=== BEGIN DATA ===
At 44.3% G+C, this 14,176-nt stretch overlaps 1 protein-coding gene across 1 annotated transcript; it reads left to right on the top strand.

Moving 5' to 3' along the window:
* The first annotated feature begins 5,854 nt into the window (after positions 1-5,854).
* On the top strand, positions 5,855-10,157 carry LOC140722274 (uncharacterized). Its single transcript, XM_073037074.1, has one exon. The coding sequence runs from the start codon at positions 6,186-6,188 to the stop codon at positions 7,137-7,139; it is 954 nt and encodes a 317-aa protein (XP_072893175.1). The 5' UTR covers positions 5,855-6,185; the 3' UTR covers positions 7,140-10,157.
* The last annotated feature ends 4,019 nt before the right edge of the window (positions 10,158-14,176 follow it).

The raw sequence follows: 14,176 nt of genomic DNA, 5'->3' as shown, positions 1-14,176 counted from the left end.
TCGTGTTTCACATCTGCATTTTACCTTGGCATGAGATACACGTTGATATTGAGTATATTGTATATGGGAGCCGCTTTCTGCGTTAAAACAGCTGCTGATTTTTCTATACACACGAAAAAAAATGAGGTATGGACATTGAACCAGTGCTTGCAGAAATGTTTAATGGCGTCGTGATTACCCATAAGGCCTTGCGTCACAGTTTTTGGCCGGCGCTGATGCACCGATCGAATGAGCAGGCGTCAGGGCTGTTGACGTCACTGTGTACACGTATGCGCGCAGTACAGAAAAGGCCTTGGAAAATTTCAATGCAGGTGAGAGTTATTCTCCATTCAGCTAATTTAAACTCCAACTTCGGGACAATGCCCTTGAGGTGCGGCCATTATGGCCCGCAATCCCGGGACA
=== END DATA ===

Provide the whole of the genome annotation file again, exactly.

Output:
At 44.3% G+C, this 14,176-nt stretch overlaps 1 protein-coding gene across 1 annotated transcript; it reads left to right on the top strand.

Moving 5' to 3' along the window:
* The first annotated feature begins 5,854 nt into the window (after positions 1-5,854).
* On the top strand, positions 5,855-10,157 carry LOC140722274 (uncharacterized). Its single transcript, XM_073037074.1, has one exon. The coding sequence runs from the start codon at positions 6,186-6,188 to the stop codon at positions 7,137-7,139; it is 954 nt and encodes a 317-aa protein (XP_072893175.1). The 5' UTR covers positions 5,855-6,185; the 3' UTR covers positions 7,140-10,157.
* The last annotated feature ends 4,019 nt before the right edge of the window (positions 10,158-14,176 follow it).

The raw sequence follows: 14,176 nt of genomic DNA, 5'->3' as shown, positions 1-14,176 counted from the left end.
TCGTGTTTCACATCTGCATTTTACCTTGGCATGAGATACACGTTGATATTGAGTATATTGTATATGGGAGCCGCTTTCTGCGTTAAAACAGCTGCTGATTTTTCTATACACACGAAAAAAAATGAGGTATGGACATTGAACCAGTGCTTGCAGAAATGTTTAATGGCGTCGTGATTACCCATAAGGCCTTGCGTCACAGTTTTTGGCCGGCGCTGATGCACCGATCGAATGAGCAGGCGTCAGGGCTGTTGACGTCACTGTGTACACGTATGCGCGCAGTACAGAAAAGGCCTTGGAAAATTTCAATGCAGGTGAGAGTTATTCTCCATTCAGCTAATTTAAACTCCAACTTCGGGACAATGCCCTTGAGGTGCGGCCATTATGGCCCGCAATCCCGGGACA